Of the two programs, Flash is the truer to its origin and not coincidentally lighter in tone. The series Flash incorporates villains with names like Captain Boomerang and The Pied Piper and the team’s headquarters contains a secret underground super-villain prison. The show also happens to be a lot of fun. So far, The Flash is beating Arrow in the ratings. It’s also no coincidence that Arrow’s highest rated episode of the season by far was the Flash crossover (3.92 million viewers with the next closest episode bringing in 3.06 million). With Hollywood being what it is we all know what comes next. Over the top comic book based series are going to start popping up like the tiny critters in a game of whack-A-mole until market over saturation drives audiences away from the genre.

Although the intention of bringing the Flash and Arrow series together for a crossover event was initially just a blatant attempt to boost ratings through cross promotion, the true benefit of the amalgamation was that it took the shows out of their tonal comfort zones and redefined each of their narrative boundaries. Oliver represents the grim, humourless, brooding real world tales that studios have been feeding us with our comic book movies and Barry offers us the exuberant first steps into impossible fantasy worlds that ring true to their fantastic roots. By bringing these two series diametric worlds together the writers found a Meta way of saying to the fans that they know how silly each program becomes when they only embrace one end of a very wide emotional spectrum. In order to have a well rounded Arrow series, Oliver needs to fall in love, Diggle needs to crack wise and Felicity needs to…actually leave Felicity as she is, she’s great. The Flash series will be more compelling when the mood is not always so cheery, the stakes are raised and the Star Labs team treats their villains as more than impotent threats and silly punch lines.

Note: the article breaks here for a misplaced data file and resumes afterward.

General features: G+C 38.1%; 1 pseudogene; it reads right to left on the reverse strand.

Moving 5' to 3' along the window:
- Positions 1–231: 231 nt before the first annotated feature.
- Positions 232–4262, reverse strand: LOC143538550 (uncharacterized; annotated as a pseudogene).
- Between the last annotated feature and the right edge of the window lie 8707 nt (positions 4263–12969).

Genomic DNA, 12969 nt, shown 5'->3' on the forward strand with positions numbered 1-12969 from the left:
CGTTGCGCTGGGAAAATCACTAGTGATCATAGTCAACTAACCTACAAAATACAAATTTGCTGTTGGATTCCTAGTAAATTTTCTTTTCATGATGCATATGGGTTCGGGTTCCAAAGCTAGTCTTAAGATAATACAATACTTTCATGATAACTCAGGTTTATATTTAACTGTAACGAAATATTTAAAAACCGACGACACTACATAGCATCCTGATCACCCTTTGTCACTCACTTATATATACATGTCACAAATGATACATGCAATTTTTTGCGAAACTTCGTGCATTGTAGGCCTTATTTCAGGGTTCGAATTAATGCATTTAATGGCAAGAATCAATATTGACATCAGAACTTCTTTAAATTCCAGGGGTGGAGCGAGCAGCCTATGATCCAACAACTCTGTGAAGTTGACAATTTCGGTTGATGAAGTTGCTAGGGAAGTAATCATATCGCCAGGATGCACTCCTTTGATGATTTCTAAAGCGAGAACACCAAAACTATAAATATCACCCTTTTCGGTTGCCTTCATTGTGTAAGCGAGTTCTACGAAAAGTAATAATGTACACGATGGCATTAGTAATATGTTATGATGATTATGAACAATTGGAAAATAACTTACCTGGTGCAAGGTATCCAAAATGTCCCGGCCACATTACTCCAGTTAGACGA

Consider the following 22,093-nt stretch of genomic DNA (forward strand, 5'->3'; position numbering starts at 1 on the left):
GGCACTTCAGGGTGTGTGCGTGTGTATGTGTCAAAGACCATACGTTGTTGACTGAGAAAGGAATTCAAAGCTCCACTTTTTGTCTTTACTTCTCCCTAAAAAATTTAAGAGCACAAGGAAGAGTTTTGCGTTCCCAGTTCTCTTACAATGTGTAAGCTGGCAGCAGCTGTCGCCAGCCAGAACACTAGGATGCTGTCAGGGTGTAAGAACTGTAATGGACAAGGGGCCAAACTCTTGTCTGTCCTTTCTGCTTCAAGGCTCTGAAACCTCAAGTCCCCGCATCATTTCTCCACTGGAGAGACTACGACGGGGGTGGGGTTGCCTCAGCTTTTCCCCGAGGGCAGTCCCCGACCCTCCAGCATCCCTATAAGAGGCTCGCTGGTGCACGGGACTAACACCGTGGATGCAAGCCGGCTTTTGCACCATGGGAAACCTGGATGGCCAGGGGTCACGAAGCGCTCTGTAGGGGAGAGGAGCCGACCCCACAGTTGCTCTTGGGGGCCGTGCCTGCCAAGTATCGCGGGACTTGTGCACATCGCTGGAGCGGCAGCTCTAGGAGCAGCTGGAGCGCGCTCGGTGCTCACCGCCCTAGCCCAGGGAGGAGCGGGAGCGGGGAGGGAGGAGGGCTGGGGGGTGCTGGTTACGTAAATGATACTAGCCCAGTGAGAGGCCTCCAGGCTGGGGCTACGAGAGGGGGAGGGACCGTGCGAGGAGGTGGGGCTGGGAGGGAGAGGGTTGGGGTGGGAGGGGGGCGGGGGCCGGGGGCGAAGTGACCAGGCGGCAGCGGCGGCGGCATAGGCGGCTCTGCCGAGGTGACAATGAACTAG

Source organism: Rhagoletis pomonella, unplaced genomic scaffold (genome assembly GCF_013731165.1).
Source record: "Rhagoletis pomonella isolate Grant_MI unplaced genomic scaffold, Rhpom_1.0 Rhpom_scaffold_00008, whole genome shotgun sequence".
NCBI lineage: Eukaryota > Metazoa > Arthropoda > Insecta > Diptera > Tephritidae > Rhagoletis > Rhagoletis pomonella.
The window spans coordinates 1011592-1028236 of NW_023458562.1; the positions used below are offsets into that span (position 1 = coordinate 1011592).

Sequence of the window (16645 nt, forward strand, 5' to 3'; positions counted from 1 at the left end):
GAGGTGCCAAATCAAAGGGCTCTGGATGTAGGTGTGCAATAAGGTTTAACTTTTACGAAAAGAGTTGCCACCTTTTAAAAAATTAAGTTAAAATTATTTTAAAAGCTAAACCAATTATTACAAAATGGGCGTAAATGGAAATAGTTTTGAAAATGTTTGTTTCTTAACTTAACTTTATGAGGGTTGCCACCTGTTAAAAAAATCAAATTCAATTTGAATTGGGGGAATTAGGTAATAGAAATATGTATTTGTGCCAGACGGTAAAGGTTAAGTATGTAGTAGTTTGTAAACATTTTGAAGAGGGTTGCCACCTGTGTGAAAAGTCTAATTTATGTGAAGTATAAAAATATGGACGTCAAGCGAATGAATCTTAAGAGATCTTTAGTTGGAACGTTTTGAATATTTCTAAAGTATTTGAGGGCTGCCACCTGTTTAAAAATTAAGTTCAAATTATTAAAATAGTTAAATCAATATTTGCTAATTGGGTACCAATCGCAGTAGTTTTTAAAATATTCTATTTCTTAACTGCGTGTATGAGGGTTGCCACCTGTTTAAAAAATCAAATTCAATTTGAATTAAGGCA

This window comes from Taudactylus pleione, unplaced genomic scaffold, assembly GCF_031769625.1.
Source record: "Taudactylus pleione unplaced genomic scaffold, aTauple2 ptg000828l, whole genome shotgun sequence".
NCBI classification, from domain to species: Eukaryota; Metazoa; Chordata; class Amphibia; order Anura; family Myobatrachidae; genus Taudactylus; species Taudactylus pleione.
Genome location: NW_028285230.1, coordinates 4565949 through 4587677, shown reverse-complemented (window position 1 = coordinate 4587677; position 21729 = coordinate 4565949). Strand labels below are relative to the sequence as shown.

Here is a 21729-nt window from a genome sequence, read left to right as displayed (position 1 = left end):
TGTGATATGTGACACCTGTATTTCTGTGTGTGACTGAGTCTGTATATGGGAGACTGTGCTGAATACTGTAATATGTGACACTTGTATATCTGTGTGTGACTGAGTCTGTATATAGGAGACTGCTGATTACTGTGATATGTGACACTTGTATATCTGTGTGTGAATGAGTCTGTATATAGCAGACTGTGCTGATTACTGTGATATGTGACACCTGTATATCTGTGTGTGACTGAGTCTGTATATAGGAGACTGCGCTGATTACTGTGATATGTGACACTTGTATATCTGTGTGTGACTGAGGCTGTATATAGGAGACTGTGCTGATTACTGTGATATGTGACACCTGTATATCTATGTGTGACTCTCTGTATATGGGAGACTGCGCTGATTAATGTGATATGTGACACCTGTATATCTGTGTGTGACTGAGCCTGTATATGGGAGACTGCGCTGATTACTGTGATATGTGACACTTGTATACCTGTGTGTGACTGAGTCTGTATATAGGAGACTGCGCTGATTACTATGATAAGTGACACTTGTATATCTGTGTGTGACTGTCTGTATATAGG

Bringing the characters together extended the scope of both programs and created a narrative hybrid target that both series must continue to aim for. Somewhere between the 1960’s Batman and 2008’s The Dark Knight there exists a sweet spot for the perfect Batman iteration to exist. When the CW mashed together their two vigilante series, they overlapped The Flash’s exuberance and bombast with the grim machinations of Arrow and created the equivalent of a superhero television Reese’s Peanut Butter Cup. For that brief 80-minutes of superhero television the stars aligned, the comic book gods were appeased and I enjoyed The Flash and Arrow more than ever because they did a better job at unabashedly recreating the elements that fuel my love of comics.